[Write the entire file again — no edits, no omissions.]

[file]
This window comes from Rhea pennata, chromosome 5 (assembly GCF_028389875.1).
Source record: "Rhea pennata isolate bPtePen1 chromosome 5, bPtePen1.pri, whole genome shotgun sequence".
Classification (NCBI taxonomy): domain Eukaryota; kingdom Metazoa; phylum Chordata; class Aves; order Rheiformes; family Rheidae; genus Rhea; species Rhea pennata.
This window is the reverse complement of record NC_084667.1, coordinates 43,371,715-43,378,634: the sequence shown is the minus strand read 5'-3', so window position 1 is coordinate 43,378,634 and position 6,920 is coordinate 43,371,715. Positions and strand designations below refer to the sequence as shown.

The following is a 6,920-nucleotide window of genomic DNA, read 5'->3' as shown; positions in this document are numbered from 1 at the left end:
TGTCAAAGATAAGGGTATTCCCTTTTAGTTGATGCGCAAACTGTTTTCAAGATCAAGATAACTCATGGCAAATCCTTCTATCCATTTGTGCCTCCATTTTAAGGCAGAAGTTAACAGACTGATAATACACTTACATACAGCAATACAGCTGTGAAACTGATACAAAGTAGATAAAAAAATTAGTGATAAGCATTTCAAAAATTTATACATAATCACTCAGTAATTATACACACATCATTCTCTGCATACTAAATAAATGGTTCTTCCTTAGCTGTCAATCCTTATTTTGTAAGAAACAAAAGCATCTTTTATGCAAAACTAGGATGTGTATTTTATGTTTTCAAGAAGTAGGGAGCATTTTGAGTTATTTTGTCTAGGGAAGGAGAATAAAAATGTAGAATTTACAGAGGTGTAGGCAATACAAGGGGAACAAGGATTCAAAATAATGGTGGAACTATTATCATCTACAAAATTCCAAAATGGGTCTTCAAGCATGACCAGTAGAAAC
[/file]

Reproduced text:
This window comes from Rhea pennata, chromosome 5 (assembly GCF_028389875.1).
Source record: "Rhea pennata isolate bPtePen1 chromosome 5, bPtePen1.pri, whole genome shotgun sequence".
Classification (NCBI taxonomy): domain Eukaryota; kingdom Metazoa; phylum Chordata; class Aves; order Rheiformes; family Rheidae; genus Rhea; species Rhea pennata.
This window is the reverse complement of record NC_084667.1, coordinates 43,371,715-43,378,634: the sequence shown is the minus strand read 5'-3', so window position 1 is coordinate 43,378,634 and position 6,920 is coordinate 43,371,715. Positions and strand designations below refer to the sequence as shown.

The following is a 6,920-nucleotide window of genomic DNA, read 5'->3' as shown; positions in this document are numbered from 1 at the left end:
TGTCAAAGATAAGGGTATTCCCTTTTAGTTGATGCGCAAACTGTTTTCAAGATCAAGATAACTCATGGCAAATCCTTCTATCCATTTGTGCCTCCATTTTAAGGCAGAAGTTAACAGACTGATAATACACTTACATACAGCAATACAGCTGTGAAACTGATACAAAGTAGATAAAAAAATTAGTGATAAGCATTTCAAAAATTTATACATAATCACTCAGTAATTATACACACATCATTCTCTGCATACTAAATAAATGGTTCTTCCTTAGCTGTCAATCCTTATTTTGTAAGAAACAAAAGCATCTTTTATGCAAAACTAGGATGTGTATTTTATGTTTTCAAGAAGTAGGGAGCATTTTGAGTTATTTTGTCTAGGGAAGGAGAATAAAAATGTAGAATTTACAGAGGTGTAGGCAATACAAGGGGAACAAGGATTCAAAATAATGGTGGAACTATTATCATCTACAAAATTCCAAAATGGGTCTTCAAGCATGACCAGTAGAAAC